Seeing Baltimore’s Native Americans Clearly

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An Inverview with Ashley Minner about her Exquisite Lumbee Project, currently on display at Trickster Gallery

by Cara Ober

Ashley Minner is a community based visual artist from Baltimore, Maryland. She holds a BFA in Fine Art, an MA and an MFA in Community Art, which she earned at MICA. A member of the Lumbee Tribe of North Carolina, she has been active in the Baltimore Lumbee community for many years. Her involvement in her community informs and inspires her studio practice. Ashley is currently a PhD in American Studies student at University of Maryland College Park, where she is studying vernacular art as resistance in tri-racial isolate communities of the U.S. South and Global South.

Ashley Minner, from The Exquisite Lumbee Project
Ashley Minner, from The Exquisite Lumbee Project

Cara Ober: Your collaboration with photographer Sean Scheidt, The Exquisite Lumbee Project, is currently on display at Trickster Gallery in Illinois through June 15th. Can you talk about how this project came about as a collaboration with Sean?

Ashley Minner: I first knew I wanted to make the Exquisite Lumbees Cadavre Esquis artist book (which is why the word “Exquisite” ended up in the title of this series… and the idea to make a Cadavre Esquis – or Exquisite Corpse – book came from this awesome artist bookmaking for kids book.) My book idea required headshots of all of the participants, front and back. A poorly lit headshot looks a lot like a mugshot, which was the complete opposite of what I was going for. A conversation with Bob Salazar helped me to realize that lighting was key. I wanted everyone to be beautifully lit, shining, looking like the superheroes that we are. I was talking with Sean about my process and he offered to take some test shots of me in his studio. We liked the way those turned out and he agreed to help me with the rest. Sean pretty much helps me whenever there is a need for technical photo skill in my work. That’s his area of expertise, not mine. We have been collaborating on projects and adventures for almost 20 years now. We’ve been close friends since high school.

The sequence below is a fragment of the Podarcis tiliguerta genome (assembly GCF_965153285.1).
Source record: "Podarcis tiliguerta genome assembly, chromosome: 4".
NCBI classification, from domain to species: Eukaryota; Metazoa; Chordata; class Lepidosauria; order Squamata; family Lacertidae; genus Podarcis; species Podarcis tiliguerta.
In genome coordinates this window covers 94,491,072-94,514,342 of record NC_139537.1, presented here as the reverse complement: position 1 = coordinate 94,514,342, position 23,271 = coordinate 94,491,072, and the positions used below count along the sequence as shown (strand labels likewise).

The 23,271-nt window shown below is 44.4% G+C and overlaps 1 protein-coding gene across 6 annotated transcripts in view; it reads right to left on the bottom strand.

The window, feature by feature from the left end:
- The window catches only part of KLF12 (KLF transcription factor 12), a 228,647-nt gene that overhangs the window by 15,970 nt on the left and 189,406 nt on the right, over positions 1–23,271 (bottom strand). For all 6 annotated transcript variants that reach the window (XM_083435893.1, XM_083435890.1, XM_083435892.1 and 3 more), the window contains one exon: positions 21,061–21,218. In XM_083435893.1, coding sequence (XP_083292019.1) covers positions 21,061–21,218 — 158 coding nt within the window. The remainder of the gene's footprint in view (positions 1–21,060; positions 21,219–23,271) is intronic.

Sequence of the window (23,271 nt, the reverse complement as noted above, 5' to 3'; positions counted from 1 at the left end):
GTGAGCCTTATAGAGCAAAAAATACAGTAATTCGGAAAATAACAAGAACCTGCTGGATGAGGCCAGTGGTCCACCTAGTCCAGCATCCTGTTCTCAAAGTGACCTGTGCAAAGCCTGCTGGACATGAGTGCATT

CO: You are a member of the Lumbee tribe and are originally from Baltimore, right? Can you give a brief history of the tribe and how many of its members migrated to Baltimore from North* Carolina?

AM: Right. Thousands of men, women, and children of all nationalities and races propelled Baltimore into the Industrial Age. After the second World War, there too was a large migration of Lumbee Indians from rural North Carolina to Baltimore City. Like other groups, the Lumbee came seeking employment in order to improve their quality of life. They settled in Southeast Baltimore, concentrated in a 64-block area from Broadway Street to Patterson Park. This became and remains to be the largest Lumbee community outside of Lumbee tribal territory in existence. With them, these Lumbee brought their culture and traditions, which they have kept and shared in Baltimore over the years. The grandparents of most of the people in the Exquisite Lumbees series were part of this first wave of Lumbees to move to Baltimore.


CO: Can you talk about your own experience of being a Native American in a country filled with misinformation about the history of our ancestors? Do you consider your perspective on the United States different than many other more ‘mainstream’ Americans?

AM: Well, to justify the United States occupation of this land, Native Americans exist as a “permanent absence” in the dominant, collective American psyche. If the myth persists that there are no natives, no one has to reckon with what happened here since contact. So, when I explain to people that I’m Indian, I get the funniest reactions. People guess that I am everything but what I am. I get Puerto Rican or Dominican most often. Lots of people think that all Indians should look like Hollywood Indians. In reality, and in this day and age more than ever, Indians run the gamut of skin colors, eye colors, hair textures, etc. It took me a long time just to feel comfortable in my Indian identity and in my own skin. I feel that I should also acknowledge that my dad is white, of Swiss ancestry. I’m proud of that side too. (smile)